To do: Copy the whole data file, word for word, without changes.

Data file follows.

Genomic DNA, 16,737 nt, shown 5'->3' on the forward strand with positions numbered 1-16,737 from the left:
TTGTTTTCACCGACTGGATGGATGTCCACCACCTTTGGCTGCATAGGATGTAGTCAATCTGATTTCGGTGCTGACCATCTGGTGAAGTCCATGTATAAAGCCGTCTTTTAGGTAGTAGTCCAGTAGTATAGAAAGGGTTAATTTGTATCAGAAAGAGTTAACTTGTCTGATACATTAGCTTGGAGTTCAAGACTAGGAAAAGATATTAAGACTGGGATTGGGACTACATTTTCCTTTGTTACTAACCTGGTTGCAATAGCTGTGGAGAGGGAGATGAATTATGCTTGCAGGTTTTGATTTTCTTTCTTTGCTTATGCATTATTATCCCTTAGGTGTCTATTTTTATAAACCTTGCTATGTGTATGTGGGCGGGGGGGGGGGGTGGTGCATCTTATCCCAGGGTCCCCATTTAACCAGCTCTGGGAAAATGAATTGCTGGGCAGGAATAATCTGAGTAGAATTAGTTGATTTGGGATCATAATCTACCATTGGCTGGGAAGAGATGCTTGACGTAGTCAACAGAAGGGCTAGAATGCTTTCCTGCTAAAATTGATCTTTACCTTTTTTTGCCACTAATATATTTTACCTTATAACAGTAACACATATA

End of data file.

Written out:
Genomic DNA, 16,737 nt, shown 5'->3' on the forward strand with positions numbered 1-16,737 from the left:
TTGTTTTCACCGACTGGATGGATGTCCACCACCTTTGGCTGCATAGGATGTAGTCAATCTGATTTCGGTGCTGACCATCTGGTGAAGTCCATGTATAAAGCCGTCTTTTAGGTAGTAGTCCAGTAGTATAGAAAGGGTTAATTTGTATCAGAAAGAGTTAACTTGTCTGATACATTAGCTTGGAGTTCAAGACTAGGAAAAGATATTAAGACTGGGATTGGGACTACATTTTCCTTTGTTACTAACCTGGTTGCAATAGCTGTGGAGAGGGAGATGAATTATGCTTGCAGGTTTTGATTTTCTTTCTTTGCTTATGCATTATTATCCCTTAGGTGTCTATTTTTATAAACCTTGCTATGTGTATGTGGGCGGGGGGGGGGGGTGGTGCATCTTATCCCAGGGTCCCCATTTAACCAGCTCTGGGAAAATGAATTGCTGGGCAGGAATAATCTGAGTAGAATTAGTTGATTTGGGATCATAATCTACCATTGGCTGGGAAGAGATGCTTGACGTAGTCAACAGAAGGGCTAGAATGCTTTCCTGCTAAAATTGATCTTTACCTTTTTTTGCCACTAATATATTTTACCTTATAACAGTAACACATATA